Walker product’s growth as pitcher leads to call-up
by Eli Boorstein
eboorstein@mdjonline.com
September 06, 2013 12:31 AM | 1502 views | 0 0 comments | 23 23 recommendations | email to a friend | print
When he started playing baseball at Walker, David Hale was known more for his hitting and work as an infielder. Now, he’s on the verge of pitching in the middle of a pennant race, after getting called up by the Braves on Thursday.
<BR>Special photo by Gwinnett Braves
When he started playing baseball at Walker, David Hale was known more for his hitting and work as an infielder. Now, he’s on the verge of pitching in the middle of a pennant race, after getting called up by the Braves on Thursday.
Special photo by Gwinnett Braves
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If anything, the Atlanta Braves’ pitching staff is about to get a little smarter.

David Hale, a Princeton-educated pitcher and former Walker School standout, received his first major league call-up Thursday and will join the Braves tonight in Philadelphia for the beginning of their series with the Phillies.

Hale, a 6-foot-2, 205-pound right-hander, was 6-9 in 22 appearances (20 starts) with Triple-A Gwinnett this year. He had a 3.22 ERA with 77 strikeouts and 36 walks in 114 2/3 innings.

This season was the 25-year-old Hale’s fifth in the Braves’ farm system, after he was selected in the third round of the 2009 draft following his junior season at Princeton.

Hale’s rise up the ladder caps an improbable journey that began with him just dabbling as a pitcher during his first three years at Walker.

When coach Michael Brady arrived at Walker in the fall of 2005, Hale had spent the majority of his time as a middle infielder for the Wolverines.

“I met him in the fall of my first year,” Brady said. “He had pitched four innings before his senior year. I said, ‘You’ve got a great arm. Can you pitch?’ He started working on throwing in the bullpen. He worked up to 40 pitches, then 50, then 60 — you could see he had a live arm.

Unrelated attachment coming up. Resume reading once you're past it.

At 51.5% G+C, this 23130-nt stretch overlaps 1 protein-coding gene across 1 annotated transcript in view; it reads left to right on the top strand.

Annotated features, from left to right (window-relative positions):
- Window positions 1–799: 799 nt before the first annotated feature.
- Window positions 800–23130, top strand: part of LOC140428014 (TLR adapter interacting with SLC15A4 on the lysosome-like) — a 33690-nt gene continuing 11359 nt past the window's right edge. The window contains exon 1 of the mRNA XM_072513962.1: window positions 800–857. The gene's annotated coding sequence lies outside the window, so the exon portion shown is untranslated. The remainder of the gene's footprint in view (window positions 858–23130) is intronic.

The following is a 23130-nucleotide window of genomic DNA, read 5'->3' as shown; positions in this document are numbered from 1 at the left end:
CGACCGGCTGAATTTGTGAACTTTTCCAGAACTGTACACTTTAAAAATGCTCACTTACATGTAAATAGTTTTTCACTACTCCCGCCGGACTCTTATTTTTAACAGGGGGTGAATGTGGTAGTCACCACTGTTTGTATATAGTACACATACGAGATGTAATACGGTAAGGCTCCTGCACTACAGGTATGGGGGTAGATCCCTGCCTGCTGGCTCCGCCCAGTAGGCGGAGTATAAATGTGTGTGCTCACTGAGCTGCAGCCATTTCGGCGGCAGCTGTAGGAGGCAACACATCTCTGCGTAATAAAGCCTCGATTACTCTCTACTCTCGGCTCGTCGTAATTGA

“He went from 90 mph to 95 mph by the end of the year.”

Hale’s maturation helped earn him the opportunity to play at Princeton, where he split time as pitcher and outfielder in three years with the Tigers.

Though Hale was an effective hitter in college — he batted .291 over 74 games — it was his arm that gained the scouts’ attention. As a junior in 2009, he had 47 strikeouts in 40 2/3 innings, striking out a career-best 10 in a win over Cornell.

That summer, his professional journey began with the Braves’ rookie-level affiliate in Danville, Va. In limited time, primarily as a reliever, Hale allowed just two earned runs in 16 innings and struck out 12.

Each subsequent season, Hale stepped one rung higher in the Braves’ system, and he was added to the team’s 40-man roster before spring training in February. He made five appearances in the big-league camp, striking out eight in nine innings and earning a win.

Despite his success as a ball player, Hale had set himself up with a contingency plan, completing the requirements for his accounting degree during the first few offseasons of his minor league career.

But before he starts crunching numbers in the business world, he’ll be crunching numbers against opposing batters.

Hale is the first Walker baseball player to reach the majors, though a handful have spent time in the minors, including Andrew Kown, Eric Suttle and Rip Warren.

When Hale does join the Braves’ staff — in the middle of a race for the NL East title and baseball’s best record — his role will likely be focused on long relief, or a spot start as Atlanta looks to rest its regular starters.

After the Braves complete a seven-game road trip, they will return to Turner Field on Sept. 13, presenting Hale with the first chance to pitch at home, in front of the family and friends that have supported him in his baseball career.

“I think he’s a great guy who worked extremely hard and deserves this opportunity,” Brady said. “I’m very proud of him for all he’s done, and for all he’s represented.”
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